No. 1 overall seed Louisville completed a dominant run in the 2013 NCAA Tournament by pulling away from Michigan in the national championship game.
With the 82-76 win, Louisville earned its third national basketball championship and Rick Pitino, who will be inducted into the Basketball Hall of Fame later this year, becomes the first head coach to win a championship with two different programs 17 years after his title at Kentucky.
With 664 wins, two titles and an NBA stint under his belt, Pitino has pretty much seen it all on a basketball court. Heck, just the other week he witnessed a snapped tibia protruding through one of his player’s leg, so it’s pretty safe to assume that not much phases the man.
Unannounced celebratory fireworks, though, now those are scary…
For a minute there Rick Pitino thought he had been set up like the Joe Pesci character in “Goodfellas.”
— Frank Isola (@FisolaNYDN) April 9, 2013
Michigan got off to a great start behind the phenomenal shooting of Spike Albrecht, but Louisville quickly erased a 10-point first half deficit with some hot shooting from Luke Hancock and went into the half down just one after what was likely the run that changed the game.
Hancock, who lifted Louisville over Wichita State in the Final Four on Saturday, came up huge again in a game where the usual suspects were nowhere to be found for large stretches of the night. The junior swingman finished with an incredible 22 points on just six field goal attempts two days after dropping 20 on the Shockers to take home the Most Outstanding Player award for the Final Four.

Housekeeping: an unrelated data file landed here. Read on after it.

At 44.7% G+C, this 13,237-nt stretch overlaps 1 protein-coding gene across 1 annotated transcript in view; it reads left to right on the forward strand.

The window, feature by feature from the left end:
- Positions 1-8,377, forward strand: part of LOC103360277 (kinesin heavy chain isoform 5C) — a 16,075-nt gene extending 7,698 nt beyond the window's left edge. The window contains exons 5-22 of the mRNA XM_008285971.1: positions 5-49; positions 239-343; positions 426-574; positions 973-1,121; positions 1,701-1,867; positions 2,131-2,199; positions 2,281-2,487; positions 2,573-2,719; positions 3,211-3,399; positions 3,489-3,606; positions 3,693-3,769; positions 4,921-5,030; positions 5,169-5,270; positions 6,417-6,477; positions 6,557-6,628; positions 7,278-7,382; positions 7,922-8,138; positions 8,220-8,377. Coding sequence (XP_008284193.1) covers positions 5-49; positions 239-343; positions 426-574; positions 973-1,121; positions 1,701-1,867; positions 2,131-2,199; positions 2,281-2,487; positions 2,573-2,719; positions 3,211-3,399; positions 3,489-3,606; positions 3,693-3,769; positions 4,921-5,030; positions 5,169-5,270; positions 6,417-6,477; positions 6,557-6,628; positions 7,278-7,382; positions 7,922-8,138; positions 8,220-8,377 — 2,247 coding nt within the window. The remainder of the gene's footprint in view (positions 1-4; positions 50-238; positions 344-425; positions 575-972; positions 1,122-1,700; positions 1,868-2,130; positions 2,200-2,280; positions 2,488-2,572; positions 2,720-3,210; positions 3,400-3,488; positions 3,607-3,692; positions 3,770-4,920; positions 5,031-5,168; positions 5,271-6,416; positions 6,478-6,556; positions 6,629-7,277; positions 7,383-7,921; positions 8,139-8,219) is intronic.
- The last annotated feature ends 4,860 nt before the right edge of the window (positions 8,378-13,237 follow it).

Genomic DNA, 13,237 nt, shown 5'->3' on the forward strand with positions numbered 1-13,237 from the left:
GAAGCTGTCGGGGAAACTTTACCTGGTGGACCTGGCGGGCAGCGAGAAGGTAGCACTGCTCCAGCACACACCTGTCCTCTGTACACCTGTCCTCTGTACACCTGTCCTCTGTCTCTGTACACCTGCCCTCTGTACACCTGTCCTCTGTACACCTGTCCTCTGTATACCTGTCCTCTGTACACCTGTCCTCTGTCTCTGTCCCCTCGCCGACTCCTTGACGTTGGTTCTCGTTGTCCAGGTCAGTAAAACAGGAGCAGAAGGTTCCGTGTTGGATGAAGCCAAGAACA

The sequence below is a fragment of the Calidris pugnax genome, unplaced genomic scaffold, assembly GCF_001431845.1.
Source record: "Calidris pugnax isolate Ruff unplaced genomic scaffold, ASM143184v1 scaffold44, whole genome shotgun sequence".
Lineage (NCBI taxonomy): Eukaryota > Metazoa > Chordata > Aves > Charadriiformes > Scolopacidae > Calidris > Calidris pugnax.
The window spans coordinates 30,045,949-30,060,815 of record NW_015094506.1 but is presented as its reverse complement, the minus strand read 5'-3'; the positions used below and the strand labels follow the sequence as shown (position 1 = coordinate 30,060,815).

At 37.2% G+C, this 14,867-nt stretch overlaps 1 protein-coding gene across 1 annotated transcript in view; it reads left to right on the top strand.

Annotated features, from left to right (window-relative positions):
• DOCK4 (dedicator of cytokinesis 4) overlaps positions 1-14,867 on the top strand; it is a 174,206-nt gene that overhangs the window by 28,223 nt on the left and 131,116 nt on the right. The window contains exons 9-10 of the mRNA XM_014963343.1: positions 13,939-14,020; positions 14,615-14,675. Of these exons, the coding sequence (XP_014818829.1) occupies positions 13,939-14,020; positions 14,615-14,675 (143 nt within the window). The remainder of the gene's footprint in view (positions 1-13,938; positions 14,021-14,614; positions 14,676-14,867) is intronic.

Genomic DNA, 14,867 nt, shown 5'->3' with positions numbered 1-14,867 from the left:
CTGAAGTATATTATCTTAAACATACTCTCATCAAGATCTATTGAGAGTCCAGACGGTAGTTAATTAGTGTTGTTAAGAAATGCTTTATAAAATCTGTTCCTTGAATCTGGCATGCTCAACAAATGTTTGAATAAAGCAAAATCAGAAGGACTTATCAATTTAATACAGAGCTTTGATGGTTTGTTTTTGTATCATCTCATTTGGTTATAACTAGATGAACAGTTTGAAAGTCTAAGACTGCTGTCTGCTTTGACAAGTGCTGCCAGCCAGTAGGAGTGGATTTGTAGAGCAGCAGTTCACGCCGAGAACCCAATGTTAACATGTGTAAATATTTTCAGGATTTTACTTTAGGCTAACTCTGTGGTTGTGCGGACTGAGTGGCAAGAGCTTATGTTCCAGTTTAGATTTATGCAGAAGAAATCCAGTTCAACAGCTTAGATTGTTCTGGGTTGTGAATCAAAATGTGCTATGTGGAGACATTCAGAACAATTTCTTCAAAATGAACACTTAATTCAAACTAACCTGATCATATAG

Luke Hancock’s five 3-pointers are the most by anyone without a miss in a national championship game.
— ESPN Stats & Info (@ESPNStatsInfo) April 9, 2013
Peyton Siva may not have shot the ball nearly as well as Hancock did, but the point guard was a major factor for the Cardinals on both ends of the floor, finishing with 18 points, six rebounds, five assists and four steals while being cheered on by the most enthusiastic parent of the tournament…
For Michigan, there’s no shame in defeat. The Wolverines entered the tournament as the youngest team in the 68-team field and gave the Cardinals all they could handle in the championship game with the Fab Five in attendance (though Chris Webber didn’t sit with the other four). In addition, Trey Burke finished the season with a Wooden Award and Naismith Award to his name and Mitch McGary made a name for himself as a potential NBA prospect.
Thoughts of what might have been had Burke not been limited to just 26 minutes in the championship game because of foul trouble will surely haunt Michigan and its fans for years, however, especially when the fourth foul was clearly not a foul…
That play was a fitting end to the tournament for NCAA officials who seriously dropped the ball over the last few weeks.
Anyway, back to the champs.
In a season that was defined by parity and the lack of a clear cut No. 1 team, Louisville turned the script upside down in the tournament, cruising into the Final Four virtually untouched before erasing double-digit deficits against both Wichita State and Michigan once there.
In the end, Pitino’s Cardinals ensured that the lasting image of the 2013 tourney would not be of Kevin Ware writhing on the floor in pain, but rather of Ware on crutches, cutting down a net that had been lowered for him.
One shining moment, indeed.